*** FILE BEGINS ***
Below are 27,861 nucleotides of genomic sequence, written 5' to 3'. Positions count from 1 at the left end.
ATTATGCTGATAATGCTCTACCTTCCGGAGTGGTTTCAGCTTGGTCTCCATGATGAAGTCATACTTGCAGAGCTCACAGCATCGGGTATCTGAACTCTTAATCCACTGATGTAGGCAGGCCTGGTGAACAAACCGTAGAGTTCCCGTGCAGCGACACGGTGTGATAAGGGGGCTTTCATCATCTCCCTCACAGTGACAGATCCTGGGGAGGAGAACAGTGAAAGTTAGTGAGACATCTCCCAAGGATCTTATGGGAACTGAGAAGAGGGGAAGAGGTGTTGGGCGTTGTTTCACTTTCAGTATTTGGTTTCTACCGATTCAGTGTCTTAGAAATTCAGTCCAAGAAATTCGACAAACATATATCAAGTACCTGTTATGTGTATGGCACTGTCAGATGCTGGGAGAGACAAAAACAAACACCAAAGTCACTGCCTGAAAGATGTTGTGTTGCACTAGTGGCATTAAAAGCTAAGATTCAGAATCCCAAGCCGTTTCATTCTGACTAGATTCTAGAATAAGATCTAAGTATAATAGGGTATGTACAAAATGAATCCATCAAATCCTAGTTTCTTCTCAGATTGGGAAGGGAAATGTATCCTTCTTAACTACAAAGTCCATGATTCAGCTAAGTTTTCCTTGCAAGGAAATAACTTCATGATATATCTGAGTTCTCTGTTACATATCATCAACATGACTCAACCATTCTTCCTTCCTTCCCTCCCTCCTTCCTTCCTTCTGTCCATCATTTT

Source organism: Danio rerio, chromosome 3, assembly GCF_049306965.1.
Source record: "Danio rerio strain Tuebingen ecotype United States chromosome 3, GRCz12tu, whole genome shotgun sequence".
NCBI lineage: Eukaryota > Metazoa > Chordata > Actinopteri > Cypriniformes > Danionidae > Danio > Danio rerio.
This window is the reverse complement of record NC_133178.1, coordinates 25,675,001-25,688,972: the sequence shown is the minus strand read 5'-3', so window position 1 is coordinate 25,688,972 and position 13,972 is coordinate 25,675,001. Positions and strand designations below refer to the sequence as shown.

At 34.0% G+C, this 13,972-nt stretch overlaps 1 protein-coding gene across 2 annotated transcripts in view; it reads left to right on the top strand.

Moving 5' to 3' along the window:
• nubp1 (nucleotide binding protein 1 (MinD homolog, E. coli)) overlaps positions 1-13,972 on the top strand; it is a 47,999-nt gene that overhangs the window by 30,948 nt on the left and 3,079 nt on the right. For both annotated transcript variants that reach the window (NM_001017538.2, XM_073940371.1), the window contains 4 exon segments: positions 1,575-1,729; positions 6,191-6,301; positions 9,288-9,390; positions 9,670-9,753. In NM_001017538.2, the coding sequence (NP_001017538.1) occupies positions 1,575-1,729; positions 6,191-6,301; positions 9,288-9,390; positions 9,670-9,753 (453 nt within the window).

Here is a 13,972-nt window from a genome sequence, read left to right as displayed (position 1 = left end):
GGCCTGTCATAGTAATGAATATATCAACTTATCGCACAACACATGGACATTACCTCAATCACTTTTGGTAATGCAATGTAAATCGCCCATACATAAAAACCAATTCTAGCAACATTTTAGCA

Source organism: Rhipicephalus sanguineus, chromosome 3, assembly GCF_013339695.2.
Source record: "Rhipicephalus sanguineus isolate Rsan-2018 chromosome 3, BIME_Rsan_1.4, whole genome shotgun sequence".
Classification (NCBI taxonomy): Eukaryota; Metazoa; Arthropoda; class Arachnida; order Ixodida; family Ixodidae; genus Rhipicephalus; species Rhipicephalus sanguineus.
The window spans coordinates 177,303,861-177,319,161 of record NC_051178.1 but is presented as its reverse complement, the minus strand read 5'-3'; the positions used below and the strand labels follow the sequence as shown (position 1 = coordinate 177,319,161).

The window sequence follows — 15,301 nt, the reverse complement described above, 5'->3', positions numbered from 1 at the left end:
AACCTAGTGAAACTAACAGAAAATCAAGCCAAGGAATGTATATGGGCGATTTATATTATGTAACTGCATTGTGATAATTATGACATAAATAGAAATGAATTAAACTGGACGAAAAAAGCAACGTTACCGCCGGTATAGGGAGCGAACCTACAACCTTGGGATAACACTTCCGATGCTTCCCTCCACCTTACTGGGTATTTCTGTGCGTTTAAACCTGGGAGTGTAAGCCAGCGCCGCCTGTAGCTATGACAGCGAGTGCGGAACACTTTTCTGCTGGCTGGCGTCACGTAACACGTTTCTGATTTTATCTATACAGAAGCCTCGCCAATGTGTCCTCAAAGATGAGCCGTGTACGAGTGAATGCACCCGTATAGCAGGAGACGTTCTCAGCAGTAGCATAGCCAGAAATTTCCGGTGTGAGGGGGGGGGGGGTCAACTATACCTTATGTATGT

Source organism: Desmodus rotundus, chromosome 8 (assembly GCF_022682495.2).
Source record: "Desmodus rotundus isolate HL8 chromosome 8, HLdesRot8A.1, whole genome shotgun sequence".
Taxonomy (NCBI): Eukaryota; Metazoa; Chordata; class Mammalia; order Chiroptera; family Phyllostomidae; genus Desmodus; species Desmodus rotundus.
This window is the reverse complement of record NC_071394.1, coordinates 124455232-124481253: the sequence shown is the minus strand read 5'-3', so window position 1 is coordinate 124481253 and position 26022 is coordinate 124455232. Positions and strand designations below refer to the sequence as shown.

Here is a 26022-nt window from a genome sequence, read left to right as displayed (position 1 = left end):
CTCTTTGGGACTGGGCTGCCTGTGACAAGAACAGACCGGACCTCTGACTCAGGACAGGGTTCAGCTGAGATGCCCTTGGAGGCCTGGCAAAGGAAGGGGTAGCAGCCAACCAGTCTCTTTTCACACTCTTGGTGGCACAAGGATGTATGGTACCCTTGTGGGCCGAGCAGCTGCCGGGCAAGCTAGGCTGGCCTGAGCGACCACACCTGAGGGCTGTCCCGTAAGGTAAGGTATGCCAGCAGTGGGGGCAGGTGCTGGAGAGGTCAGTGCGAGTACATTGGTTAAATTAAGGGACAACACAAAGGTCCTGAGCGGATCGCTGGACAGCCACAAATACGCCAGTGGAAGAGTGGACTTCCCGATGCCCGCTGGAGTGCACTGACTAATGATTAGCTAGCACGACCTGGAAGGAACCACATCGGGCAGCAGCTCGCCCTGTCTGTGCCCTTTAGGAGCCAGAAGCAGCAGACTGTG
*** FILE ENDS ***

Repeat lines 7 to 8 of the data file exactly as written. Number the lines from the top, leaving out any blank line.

At 34.0% G+C, this 13,972-nt stretch overlaps 1 protein-coding gene across 2 annotated transcripts in view; it reads left to right on the top strand.

Moving 5' to 3' along the window: